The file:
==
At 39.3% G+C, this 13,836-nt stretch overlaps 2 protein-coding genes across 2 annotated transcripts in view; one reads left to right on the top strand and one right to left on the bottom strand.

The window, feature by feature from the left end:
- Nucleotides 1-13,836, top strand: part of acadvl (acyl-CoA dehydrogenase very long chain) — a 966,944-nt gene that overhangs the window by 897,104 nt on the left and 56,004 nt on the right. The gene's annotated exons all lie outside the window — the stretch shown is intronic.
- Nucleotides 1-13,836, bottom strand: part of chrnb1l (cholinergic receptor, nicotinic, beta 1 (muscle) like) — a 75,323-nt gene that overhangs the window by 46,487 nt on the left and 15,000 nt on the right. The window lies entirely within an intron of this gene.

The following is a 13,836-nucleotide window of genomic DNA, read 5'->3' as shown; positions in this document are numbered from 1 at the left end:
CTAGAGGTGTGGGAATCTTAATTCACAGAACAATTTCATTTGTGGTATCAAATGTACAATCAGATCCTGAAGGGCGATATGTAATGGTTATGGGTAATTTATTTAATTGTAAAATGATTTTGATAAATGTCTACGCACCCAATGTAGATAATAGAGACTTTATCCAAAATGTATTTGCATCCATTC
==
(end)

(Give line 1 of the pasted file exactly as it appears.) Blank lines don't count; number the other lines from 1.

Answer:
At 39.3% G+C, this 13,836-nt stretch overlaps 2 protein-coding genes across 2 annotated transcripts in view; one reads left to right on the top strand and one right to left on the bottom strand.